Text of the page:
• Update the necessary technology infrastructure to modernize service delivery and provide equitable access to federal nutrition programs.
  • Ensure all individuals, especially those who are at disproportionate risk of food insecurity, have equal access to affordable nutritious foods. Examine and address the social determinants of health and their impact on food and nutrition security during COVID-19.
  • Provide funding for additional federal research to better understand adverse outcomes of food insecurity to better inform future public health emergencies.
  • Enact and implement programs targeting underserved and vulnerable populations to address the links among health care, the community, and social determinants of health.
  • Maintain program flexibilities, increase investments in emergency food assistance, and incentivize food distribution to families with a focus on increased access to nutritious foods and improved dietary quality.

“SNAP, WIC, and school meal programs are among our nation’s most important, proven, and cost-effective public interventions, and they should be bolstered if our nation is to build on the lessons learned from the COVID-19 economic and public health crisis,” said Sec. Glickman. “We all learned many hard lessons during the pandemic; giving these programs more resources and flexibilities during public health challenges will ensure they can better meet the needs of individuals and families during future emergencies.”

“FMI and our member companies are committed to supporting the health and well-being of our nation by providing affordable and nutritious foods to consumers and their families,” said Sarasin. “Recent FMI Foundation research found that 86% of Americans are having in-person family meals as frequently or even more often than before the COVID-19 pandemic. Of those, 70% reported the benefit of being more connected to their families. Reducing food insecurity is a crucial step in ensuring all Americans can enjoy more meals with their families, connecting to help build a healthier, stronger nation. We look forward to discussing with policymakers the recommendations put forth by the Food and Nutrition Security Task Force to enhance food and nutrition security for millions of Americans.”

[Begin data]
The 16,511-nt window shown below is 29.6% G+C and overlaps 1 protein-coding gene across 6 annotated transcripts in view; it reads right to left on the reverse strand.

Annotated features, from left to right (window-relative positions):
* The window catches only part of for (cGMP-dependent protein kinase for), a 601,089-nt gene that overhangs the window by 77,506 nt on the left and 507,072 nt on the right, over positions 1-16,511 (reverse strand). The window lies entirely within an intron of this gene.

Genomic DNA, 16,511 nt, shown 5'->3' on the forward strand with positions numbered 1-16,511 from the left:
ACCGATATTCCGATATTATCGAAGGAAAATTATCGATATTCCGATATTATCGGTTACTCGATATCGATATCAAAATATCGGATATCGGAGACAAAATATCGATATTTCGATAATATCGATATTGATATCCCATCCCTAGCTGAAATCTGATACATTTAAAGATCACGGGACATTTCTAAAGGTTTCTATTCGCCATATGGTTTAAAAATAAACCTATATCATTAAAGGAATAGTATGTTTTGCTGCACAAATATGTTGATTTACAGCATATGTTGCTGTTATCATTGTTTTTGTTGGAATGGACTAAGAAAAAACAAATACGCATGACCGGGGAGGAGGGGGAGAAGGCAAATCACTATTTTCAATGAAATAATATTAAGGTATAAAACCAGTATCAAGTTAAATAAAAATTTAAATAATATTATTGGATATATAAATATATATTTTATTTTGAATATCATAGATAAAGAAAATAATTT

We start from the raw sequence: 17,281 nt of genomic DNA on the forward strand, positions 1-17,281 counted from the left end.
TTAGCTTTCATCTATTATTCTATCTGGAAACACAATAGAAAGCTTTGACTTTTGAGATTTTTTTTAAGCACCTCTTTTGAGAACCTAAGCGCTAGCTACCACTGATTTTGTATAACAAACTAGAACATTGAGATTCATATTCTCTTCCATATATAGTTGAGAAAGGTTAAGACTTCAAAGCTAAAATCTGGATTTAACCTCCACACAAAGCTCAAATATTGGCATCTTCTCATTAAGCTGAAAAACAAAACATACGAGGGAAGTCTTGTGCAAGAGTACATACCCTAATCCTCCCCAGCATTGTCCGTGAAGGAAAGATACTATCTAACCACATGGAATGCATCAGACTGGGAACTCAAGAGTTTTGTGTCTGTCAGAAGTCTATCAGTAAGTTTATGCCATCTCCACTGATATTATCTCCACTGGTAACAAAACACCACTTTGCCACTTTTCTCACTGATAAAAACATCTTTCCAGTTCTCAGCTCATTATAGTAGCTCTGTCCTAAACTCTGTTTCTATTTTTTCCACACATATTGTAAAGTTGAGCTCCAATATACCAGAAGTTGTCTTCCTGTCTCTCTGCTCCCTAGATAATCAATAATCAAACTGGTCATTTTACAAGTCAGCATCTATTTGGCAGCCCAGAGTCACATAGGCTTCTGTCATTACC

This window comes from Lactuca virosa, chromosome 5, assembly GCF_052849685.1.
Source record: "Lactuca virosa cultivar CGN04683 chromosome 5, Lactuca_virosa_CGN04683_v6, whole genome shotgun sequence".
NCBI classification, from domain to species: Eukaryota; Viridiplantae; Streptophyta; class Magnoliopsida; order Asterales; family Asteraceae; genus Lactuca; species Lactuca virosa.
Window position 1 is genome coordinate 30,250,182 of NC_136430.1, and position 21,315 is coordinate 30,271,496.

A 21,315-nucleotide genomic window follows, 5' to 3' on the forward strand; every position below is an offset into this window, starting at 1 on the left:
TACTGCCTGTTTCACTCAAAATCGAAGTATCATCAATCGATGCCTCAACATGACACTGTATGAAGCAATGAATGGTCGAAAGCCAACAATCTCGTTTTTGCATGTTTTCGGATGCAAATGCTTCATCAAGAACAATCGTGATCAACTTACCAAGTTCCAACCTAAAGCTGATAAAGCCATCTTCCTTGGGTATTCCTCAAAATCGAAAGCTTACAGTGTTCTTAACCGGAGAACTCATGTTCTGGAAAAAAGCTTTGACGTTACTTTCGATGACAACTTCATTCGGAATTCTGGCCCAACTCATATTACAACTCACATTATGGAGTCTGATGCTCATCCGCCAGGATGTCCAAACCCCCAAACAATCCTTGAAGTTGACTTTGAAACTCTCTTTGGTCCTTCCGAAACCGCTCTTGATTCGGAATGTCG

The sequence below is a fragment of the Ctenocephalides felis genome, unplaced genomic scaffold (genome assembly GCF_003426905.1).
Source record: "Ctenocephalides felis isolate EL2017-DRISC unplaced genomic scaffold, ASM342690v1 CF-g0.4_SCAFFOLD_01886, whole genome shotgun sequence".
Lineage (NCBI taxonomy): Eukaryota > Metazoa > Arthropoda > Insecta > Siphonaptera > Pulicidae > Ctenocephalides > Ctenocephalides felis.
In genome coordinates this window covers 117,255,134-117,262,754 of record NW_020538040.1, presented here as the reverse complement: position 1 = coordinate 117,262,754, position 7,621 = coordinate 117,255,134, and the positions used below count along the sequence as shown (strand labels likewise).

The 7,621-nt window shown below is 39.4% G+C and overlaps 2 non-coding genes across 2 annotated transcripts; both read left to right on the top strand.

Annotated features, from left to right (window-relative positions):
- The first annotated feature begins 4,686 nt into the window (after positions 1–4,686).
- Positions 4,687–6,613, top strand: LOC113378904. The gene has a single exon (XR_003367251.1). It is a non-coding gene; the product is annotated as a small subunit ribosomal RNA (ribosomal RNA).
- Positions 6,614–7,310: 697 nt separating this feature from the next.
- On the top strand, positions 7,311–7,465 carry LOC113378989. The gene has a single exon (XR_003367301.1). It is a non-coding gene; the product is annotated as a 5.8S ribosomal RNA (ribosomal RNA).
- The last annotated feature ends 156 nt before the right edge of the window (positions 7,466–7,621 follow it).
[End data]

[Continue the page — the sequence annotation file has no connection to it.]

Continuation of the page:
“There is no time to waste,” said Andrés. “Congress and the Administration need to act now to implement our task force’s recommendations. We cannot afford partisanship when it comes to food, nutrition, and hunger. In my work around the country and the world, I’ve learned we must do more than just serving meals in the aftermath of crisis — we must address the underlying inequities that leave communities vulnerable in the first place. We must forge the partnerships that can empower families during normal times. Food and nutrition security should be available to all Americans, always."

The other members of the bipartisan Food and Nutrition Security Task Force are:

  • Claire Babineaux-Fontenot, CEO, Feeding America
  • Rochelle Davis, President and CEO, Healthy Schools Campaign
  • Zippy Duval, President, American Farm Bureau Federation
  • Ihuoma U. Eneli, M.D., M.S., FAAP, Director, Center for Healthy Weight and Nutrition, Nationwide Children’s Hospital
  • Rev. Douglas Greenaway, MDiv, President and CEO, National WIC Association
  • J. Nadine Garcia, M.D., MSCE, President and CEO, Trust for America’s Health
  • Luis Guardia, President, Food Research & Action Center
  • Kristina Herrmann, Director, Underserved Populations, Amazon
  • Lt. Gen. Mark Hertling, Advisor and Board Member, Mission Readiness
  • Navina Khanna, Co-Founder and Executive Director, HEAL Food Alliance
  • Dariush Mozaffarian, M.D., Dr.PH, Dean, Friedman School of Nutrition Science & Policy, Tufts University
  • Robert Paarlberg, Ph.D., Professor Emeritus, Wellesley College, Associate, Sustainability Science Program, Harvard Kennedy School and Harvard Weatherhead Center
  • Pam Schwartz, MPH, Executive Director, Community Health, Kaiser Permanente
  • Tom Stenzel, President and CEO, United Fresh Produce Association

This brief is the first in a series of three by the Bipartisan Policy Center’s Food and Nutrition Security Task Force.